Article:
Normally I’d drop this one into Headlines, but since everyone’s caught up in his tax dodging, I want to emphasize the point I made yesterday: The real objection to Geithner isn’t back taxes, it’s the fact that the financial collapse happened on his watch as head of the New York Fed.
What does that mean, exactly? In the case of Citigroup, evidently it meant a lot of rhetoric about making sure banks have enough capital to offset their risk while politely ignoring Citi making riskier and riskier deals as its capital dwindled.
Because the Fed conducts much of its work in secret, details about Geithner’s role in the Citigroup debacle remain hidden. But a review of publicly available records shows that the New York Fed, in a key period, relaxed oversight as Citigroup went on a risky spree…
In 2006, Citigroup’s issuances of collateralized debt obligations – securities in which mortgages and other debts are bundled and sold based on risk – grew to $40.9 billion, more than double the prior year. The number of subprime mortgages originated by Citigroup rose 85 percent that year, while other top originators had begun reducing subprime output, Fed data show…
These deals pumped up Citigroup’s balance sheet. Assets went from $1.2 trillion at the end of 2003 to $2.3 trillion by September 2007. But the bank’s defenses weakened during the same period. By the end of September of 2007, records show, Citigroup’s once comfortable Tier 1 capital ratio had fallen to 7.32 percent, below the bank’s target…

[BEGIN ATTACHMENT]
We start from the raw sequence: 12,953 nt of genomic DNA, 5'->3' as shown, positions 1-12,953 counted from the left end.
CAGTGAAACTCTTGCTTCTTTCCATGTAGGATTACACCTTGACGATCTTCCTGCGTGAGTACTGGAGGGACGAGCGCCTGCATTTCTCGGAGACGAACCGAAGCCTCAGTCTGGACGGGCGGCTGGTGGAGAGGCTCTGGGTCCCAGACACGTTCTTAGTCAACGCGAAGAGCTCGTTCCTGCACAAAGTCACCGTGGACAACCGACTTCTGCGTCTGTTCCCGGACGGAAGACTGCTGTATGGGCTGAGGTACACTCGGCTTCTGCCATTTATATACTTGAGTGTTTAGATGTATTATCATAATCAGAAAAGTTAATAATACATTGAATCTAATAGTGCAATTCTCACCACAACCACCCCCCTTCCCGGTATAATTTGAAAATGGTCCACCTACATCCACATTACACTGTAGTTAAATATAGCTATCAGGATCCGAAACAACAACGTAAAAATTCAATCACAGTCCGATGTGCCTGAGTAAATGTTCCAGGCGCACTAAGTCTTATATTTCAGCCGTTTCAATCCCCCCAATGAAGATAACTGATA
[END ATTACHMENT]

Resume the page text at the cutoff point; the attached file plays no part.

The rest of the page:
When it comes to valuing [a company's capital] base, regulators and credit rating agencies favor using common stock. But Citigroup, beginning in late 2007, relied increasingly on “hybrid” capital forms, such as trust-preferred securities, to prop up its Tier 1 ratio.
Even with these hybrids, its capital ratio dipped to 7.12, well below peers like JP Morgan Chase, at 8.44 percent, or Bank of New York Mellon, at 9.32 percent. In general, the NY Fed and the Federal Reserve allow the use of hybrid capital but apply limits and ask firms to obtain prior approval. In 2007, Citigroup exceeded the limit, the only bank among its peers to do so.
Don’t expect Republicans to hassle him at his confirmation hearing for not being a strict enough regulator. Will Democrats? They’re chomping at the bit to “fix” Wall Street; The One himself, in his speech on the stimulus, vowed that “No longer can we allow Wall Street wrongdoers to slip through regulatory cracks.”
Why he’d pick Geithner as his economic quarterback in those circumstances seems bizarre — until you realize what his real job will be, and the fact that Larry Summers almost certainly would have been Treasury Secretary instead if not for the “unpleasantness” at Harvard.